Videos in Canada and the U.S.
By Theresa Micallef
Critically acclaimed music video director Little X - born Julien Lutz, aka Lil’X, and most recently known as Mr. X sat on a panel alongside hip hop notables Remy Ma, Chris Brown and MC Lyte, among others, as a participant in Russell Simmons’ “Get Your Money Right” conference that took place at Ryerson University this past fall. This is just one of the various ways the Trinidadian-Canadian artist chooses to give back to the community that raised him and first whet his appetite for all things hip hop.
X attended both Mayfield Secondary and North Park Secondary in the Toronto suburb of Brampton before making his way to New York at the age of 18 to work under the tutelage of legendary hip hop video director Hype Williams. He went from intern to storyboard artist to director of Canadian classics, including “Northern Touch” (Rascalz feat. Choclair, Checkmate, Kardinal, Thrust), Ghetto Concept’s “Crazy World” and Choclair’s “Let’s Ride”, as well as the visually atypical and internationally notorious “Danger! (Been So Long)” (Mystikal), “I”ll Be Dat” (Redman) and “Let’s Get It” (G Dep feat. Puff Daddy and Black Rob).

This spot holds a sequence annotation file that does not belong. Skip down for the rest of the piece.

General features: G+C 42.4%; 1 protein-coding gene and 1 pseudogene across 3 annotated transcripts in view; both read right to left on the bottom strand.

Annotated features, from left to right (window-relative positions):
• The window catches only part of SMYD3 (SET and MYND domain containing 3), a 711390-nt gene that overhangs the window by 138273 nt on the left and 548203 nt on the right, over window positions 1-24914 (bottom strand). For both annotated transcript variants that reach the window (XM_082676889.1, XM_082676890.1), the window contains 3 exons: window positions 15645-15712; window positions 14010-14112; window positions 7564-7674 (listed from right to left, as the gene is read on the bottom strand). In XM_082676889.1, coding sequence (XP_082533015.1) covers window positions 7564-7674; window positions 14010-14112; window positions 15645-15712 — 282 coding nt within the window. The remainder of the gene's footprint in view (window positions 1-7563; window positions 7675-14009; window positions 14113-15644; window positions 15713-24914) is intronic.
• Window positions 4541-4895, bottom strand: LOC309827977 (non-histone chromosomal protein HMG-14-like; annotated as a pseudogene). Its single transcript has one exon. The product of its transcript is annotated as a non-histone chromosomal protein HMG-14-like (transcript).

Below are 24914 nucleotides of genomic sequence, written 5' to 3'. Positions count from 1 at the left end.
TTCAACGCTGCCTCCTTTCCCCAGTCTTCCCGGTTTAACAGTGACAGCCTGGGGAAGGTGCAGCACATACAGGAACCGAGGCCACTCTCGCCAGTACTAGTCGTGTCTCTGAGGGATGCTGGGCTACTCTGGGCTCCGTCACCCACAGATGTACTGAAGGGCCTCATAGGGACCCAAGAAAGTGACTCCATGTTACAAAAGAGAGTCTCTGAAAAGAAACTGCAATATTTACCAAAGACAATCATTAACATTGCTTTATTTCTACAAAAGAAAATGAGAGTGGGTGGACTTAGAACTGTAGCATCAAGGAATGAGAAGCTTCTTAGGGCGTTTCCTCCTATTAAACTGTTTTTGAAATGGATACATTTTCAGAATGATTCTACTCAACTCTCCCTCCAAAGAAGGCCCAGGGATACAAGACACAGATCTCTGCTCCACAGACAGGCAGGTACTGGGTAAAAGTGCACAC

After breaking into the mainstream by breaking out of the box and introducing several of his own signature artistic effects to the directing game, today X is one of the most in-demand directors in the business. He’s worked on countless – and by countless, I mean more than 100 – high-budget, high-profile projects, from Usher’s “Yeah” to Kanye’s “Workout Plan” to fellow Canadian super-success story Nelly Furtado’s “Promiscuous”.
X began raking in the awards with 1999’s MuchMusic VideoFact Award, and has since gone on to win the 2000 MuchMusic Video Award (MMVA) for Best Rap Video, the 2001 Soul Train Award for Best Rap Video and the 2003 MMVA for Best International Video. He’s been nominated for a slew of others, including the BET Award for Video of the Year for Nelly’s “Hot In Herre” and the 34th Annual NAACP Award for Outstanding Music Video for Usher’s “You Don’t Have To Call”. All this from a humble Brampton boy who got his start making party flyers and reading his own brand of spoken word right here in the T.dot.